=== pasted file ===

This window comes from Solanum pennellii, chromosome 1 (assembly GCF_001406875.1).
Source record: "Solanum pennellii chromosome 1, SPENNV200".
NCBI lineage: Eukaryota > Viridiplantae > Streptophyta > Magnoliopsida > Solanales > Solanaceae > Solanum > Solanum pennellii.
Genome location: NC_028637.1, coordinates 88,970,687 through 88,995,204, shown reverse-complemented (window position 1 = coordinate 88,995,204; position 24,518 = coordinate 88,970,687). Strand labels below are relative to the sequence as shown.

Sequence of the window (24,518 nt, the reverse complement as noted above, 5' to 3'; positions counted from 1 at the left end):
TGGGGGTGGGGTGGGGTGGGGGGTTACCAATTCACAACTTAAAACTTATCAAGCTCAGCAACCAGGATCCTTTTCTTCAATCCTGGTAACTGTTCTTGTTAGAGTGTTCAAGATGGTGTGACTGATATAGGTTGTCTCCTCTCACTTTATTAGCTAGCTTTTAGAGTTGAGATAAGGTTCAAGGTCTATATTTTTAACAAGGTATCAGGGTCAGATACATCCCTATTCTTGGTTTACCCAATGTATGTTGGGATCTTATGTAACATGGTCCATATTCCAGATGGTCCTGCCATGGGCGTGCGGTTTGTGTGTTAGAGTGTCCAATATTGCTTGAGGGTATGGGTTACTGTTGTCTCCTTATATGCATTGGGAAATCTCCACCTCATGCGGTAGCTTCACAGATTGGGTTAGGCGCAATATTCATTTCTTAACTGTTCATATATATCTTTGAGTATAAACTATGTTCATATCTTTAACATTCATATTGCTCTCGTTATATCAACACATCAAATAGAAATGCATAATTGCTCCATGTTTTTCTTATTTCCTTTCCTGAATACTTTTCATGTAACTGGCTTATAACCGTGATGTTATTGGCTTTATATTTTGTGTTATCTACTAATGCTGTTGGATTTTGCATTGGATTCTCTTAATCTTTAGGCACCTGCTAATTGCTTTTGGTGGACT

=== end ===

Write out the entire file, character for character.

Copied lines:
This window comes from Solanum pennellii, chromosome 1 (assembly GCF_001406875.1).
Source record: "Solanum pennellii chromosome 1, SPENNV200".
NCBI lineage: Eukaryota > Viridiplantae > Streptophyta > Magnoliopsida > Solanales > Solanaceae > Solanum > Solanum pennellii.
Genome location: NC_028637.1, coordinates 88,970,687 through 88,995,204, shown reverse-complemented (window position 1 = coordinate 88,995,204; position 24,518 = coordinate 88,970,687). Strand labels below are relative to the sequence as shown.

Sequence of the window (24,518 nt, the reverse complement as noted above, 5' to 3'; positions counted from 1 at the left end):
TGGGGGTGGGGTGGGGTGGGGGGTTACCAATTCACAACTTAAAACTTATCAAGCTCAGCAACCAGGATCCTTTTCTTCAATCCTGGTAACTGTTCTTGTTAGAGTGTTCAAGATGGTGTGACTGATATAGGTTGTCTCCTCTCACTTTATTAGCTAGCTTTTAGAGTTGAGATAAGGTTCAAGGTCTATATTTTTAACAAGGTATCAGGGTCAGATACATCCCTATTCTTGGTTTACCCAATGTATGTTGGGATCTTATGTAACATGGTCCATATTCCAGATGGTCCTGCCATGGGCGTGCGGTTTGTGTGTTAGAGTGTCCAATATTGCTTGAGGGTATGGGTTACTGTTGTCTCCTTATATGCATTGGGAAATCTCCACCTCATGCGGTAGCTTCACAGATTGGGTTAGGCGCAATATTCATTTCTTAACTGTTCATATATATCTTTGAGTATAAACTATGTTCATATCTTTAACATTCATATTGCTCTCGTTATATCAACACATCAAATAGAAATGCATAATTGCTCCATGTTTTTCTTATTTCCTTTCCTGAATACTTTTCATGTAACTGGCTTATAACCGTGATGTTATTGGCTTTATATTTTGTGTTATCTACTAATGCTGTTGGATTTTGCATTGGATTCTCTTAATCTTTAGGCACCTGCTAATTGCTTTTGGTGGACT